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Security and privacy are a constant in every Internet of Things conference. In public institutions, security and privacy could be ranked as the number one concern. People are simply not comfortable with the idea of having 50 billion connected devices posing 50 billion potential threats.
But I’ve found that talks that start with the words security and privacy are soon blended with the concepts of data integrity and liability. I’d like to drill down into these concepts to clarify what each of them mean for the IoT and open the discussion on the most important issues.
There was a time when having a Linux laptop meant being virus-free. Now you find news about malware like the Linux.Darlioz worm that can infect home routers, security cameras or other consumer devices connected to the Internet.
While encryption and authentication algorithms and procedures exist, they are usually expensive in power performance. Many IoT appliances and devices run Linux or other open-source code that may not be regularly updated and can be vulnerable. Thus, the biggest challenge is not in finding new methods for security, but in making sure that the new ultra-low power devices connected to the Internet can be run and patched efficiently.
I heard about the Green Button project, an application that gives utility customers access to their energy usage information, for the first time at Connectivity Week in Santa Clara. I was terrified. The idea of opening your data to third-party companies triggered all my privacy alarms. What if someone used that data to track your habits to rob your house or kidnap your kids? I raised my hand at the conference session and the speaker listened to me patiently. After asking if I came from Europe, he just said “Are any of those threats enabled because of this kind of initiative, or would they exist anyway?”
Maybe this particular example cannot be generalized, but we have to admit the speaker has a point. The Green Button project did not create the danger, and it isn’t promoting the use of personal information outside of tracking energy use. But we have to consider that privacy is also a cultural issue. In Europe the public utilities don’t have permission to disclose information on their subscribers. There, to protect your privacy, your phone bill doesn’t list the full phone numbers you called during the month. This data is not universally considered to be public information.
In the U.S. and in Europe, people don’t like being tracked in a shopping mall just to receive customized ads, but if data sharing can give them a benefit they value, they are totally in. Waze users share their location in exchange for traffic congestion information. After all, in a world where everyone is already sharing their updates on Facebook and Twitter, our ideas about privacy will never be the same. The question is all about the trade-off, the quid pro quo.
Many devices means many data sources that include individuals—so, we have to ask, to what extent can someone introduce spurious data? When citizens shared radiation levels in Japan after the Fukushima disaster, the crowd-sourced network served as both data source and control because the more people contribute data, the sooner anomalies can be detected. This type of community sharing is not new, it is the same type of use case as a well-proven system that we trust every day: Wikipedia.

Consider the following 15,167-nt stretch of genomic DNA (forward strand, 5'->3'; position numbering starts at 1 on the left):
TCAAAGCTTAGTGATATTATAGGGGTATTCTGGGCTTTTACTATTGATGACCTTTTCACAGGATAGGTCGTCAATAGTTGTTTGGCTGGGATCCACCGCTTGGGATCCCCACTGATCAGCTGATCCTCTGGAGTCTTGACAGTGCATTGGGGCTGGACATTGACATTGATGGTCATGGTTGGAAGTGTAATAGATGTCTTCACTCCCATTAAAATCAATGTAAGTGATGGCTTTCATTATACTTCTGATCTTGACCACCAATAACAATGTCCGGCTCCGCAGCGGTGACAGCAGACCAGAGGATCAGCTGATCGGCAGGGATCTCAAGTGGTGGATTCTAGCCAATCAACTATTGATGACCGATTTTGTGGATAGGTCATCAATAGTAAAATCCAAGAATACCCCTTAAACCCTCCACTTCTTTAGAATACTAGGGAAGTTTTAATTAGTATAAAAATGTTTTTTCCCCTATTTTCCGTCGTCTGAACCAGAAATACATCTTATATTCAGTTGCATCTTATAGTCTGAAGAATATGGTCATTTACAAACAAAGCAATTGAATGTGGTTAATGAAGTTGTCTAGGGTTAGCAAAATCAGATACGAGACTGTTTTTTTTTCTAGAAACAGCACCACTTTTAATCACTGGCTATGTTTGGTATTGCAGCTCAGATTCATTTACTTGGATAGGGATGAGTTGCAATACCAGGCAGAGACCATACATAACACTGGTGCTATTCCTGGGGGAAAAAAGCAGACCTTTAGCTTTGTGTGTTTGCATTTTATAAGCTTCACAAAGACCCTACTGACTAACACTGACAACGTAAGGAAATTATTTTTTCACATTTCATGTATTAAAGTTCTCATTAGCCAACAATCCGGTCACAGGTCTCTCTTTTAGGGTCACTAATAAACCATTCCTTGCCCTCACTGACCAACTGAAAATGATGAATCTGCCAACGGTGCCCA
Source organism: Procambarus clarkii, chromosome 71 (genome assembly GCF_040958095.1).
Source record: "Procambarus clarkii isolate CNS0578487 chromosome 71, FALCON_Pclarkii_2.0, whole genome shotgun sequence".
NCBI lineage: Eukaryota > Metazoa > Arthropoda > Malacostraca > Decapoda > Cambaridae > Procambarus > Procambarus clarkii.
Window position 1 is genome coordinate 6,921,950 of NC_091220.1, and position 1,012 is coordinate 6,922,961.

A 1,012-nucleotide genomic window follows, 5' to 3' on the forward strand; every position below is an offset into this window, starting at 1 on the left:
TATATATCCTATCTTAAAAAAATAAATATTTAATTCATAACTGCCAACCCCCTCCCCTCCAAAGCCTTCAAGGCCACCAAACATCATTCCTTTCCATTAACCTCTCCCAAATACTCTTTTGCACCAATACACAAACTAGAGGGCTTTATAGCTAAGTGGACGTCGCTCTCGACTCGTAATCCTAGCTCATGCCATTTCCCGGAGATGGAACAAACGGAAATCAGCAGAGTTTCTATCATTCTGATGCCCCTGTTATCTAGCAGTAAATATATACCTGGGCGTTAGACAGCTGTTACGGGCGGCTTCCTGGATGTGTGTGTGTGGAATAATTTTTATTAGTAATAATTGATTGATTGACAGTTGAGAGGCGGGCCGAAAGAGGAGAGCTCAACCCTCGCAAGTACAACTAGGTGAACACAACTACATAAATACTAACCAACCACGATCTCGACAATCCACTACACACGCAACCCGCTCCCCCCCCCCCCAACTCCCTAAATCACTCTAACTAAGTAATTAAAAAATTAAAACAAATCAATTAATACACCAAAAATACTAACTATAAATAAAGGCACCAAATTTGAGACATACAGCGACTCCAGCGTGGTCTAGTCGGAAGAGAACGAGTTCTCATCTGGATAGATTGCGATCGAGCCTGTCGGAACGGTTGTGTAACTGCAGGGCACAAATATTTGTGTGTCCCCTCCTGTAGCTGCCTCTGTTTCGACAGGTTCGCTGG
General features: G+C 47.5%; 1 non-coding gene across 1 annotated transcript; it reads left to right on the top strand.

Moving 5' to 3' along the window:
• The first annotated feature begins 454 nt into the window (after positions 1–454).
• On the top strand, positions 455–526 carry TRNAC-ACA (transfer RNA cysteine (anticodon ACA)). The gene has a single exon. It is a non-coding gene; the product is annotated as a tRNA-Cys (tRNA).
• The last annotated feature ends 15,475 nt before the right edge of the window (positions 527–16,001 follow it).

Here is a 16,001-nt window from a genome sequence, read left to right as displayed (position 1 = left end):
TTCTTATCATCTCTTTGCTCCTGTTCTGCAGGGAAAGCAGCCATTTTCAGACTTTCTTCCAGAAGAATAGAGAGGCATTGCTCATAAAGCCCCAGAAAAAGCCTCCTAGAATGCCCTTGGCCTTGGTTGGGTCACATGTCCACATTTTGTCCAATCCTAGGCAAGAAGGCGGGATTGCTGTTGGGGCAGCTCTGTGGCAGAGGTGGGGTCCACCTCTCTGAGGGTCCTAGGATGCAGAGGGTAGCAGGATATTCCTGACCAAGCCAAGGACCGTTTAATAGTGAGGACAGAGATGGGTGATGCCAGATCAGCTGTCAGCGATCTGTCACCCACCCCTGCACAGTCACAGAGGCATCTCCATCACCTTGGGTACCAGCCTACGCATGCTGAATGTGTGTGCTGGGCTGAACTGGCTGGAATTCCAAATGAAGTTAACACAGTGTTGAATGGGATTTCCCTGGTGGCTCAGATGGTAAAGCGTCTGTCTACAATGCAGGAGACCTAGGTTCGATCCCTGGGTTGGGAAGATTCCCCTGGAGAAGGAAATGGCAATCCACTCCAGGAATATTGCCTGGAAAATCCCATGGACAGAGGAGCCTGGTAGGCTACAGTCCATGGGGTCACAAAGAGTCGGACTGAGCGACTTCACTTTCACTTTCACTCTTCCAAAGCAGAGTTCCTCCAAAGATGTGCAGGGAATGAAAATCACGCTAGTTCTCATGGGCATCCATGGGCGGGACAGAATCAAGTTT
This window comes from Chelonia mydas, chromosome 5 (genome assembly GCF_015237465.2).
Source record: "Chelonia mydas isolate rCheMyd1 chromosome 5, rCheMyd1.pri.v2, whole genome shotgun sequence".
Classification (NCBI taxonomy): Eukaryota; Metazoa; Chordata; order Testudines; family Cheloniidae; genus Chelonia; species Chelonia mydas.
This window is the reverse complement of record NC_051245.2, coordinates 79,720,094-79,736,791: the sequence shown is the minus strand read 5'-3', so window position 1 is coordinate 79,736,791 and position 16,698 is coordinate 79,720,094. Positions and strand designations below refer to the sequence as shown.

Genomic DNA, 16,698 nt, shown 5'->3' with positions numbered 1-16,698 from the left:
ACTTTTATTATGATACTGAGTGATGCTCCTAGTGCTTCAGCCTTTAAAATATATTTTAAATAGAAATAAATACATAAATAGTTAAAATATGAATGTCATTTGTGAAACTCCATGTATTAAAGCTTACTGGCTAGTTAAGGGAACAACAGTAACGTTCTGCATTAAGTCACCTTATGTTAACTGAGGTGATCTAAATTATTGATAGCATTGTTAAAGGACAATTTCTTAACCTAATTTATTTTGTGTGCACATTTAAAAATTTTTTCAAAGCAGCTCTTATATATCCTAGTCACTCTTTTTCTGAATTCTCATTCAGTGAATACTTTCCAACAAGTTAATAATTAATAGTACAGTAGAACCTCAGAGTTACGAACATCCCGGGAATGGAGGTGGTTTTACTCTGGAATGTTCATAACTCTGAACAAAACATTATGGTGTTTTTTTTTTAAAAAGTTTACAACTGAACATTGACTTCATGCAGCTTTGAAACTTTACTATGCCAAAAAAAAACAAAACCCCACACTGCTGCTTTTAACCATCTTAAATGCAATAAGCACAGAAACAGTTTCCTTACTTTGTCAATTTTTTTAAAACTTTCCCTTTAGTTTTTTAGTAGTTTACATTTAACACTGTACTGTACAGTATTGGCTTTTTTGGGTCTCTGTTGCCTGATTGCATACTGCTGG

When it comes to Smart Cities, one of the first questions our city council customers raise is how they can prevent unauthorized personnel from injecting bad data into the network. This is not surprising: compared to other IoT projects, Smart Cities potentially deal with the largest amount of data.
In the aftermath of Hurricane Sandy, there was a lot of discussion at an Internet of Things conference in Washington, DC, about using the IoT in disasters, such as in flood warning system. Someone in the audience raised the question that if the sensor data were wrong, who is liable? Is it the sensor manufacturer, the device company or the government?
This was the most accurate question about the topic I have ever heard. It’s too bad nobody in the room dared to answer; that showed the long road we still have ahead of us.
At a recent IoT workshop held by the U.S. Federal Trade Commission, not even Vint Cerf, one of the fathers of the Internet, would pronounce how best to legislate on liability. Who is going to decide what factors should be taken into account? Who is liable in the case of error? There was a similar liability debate in the early days of the Internet—was the ISP or network provider responsible for malicious content on a site?
A gradual resolution
Privacy and security are not trivial subjects, but I know people who swore 20 years ago they wouldn’t carry a cell phone because it invaded their privacy and who now would never go anywhere without one in their pocket. Utility won over privacy. Again.
Along the same lines, we will get used to including security procedures in our routine, the same as we have learned how to update our computers by following a downloaded wizard.
As the Internet of Things is built out and gains ground, we may even find new ways to implement privacy and security. The good thing is that this is now clearly a societal matter and governments will be forced to regulate these issues at last.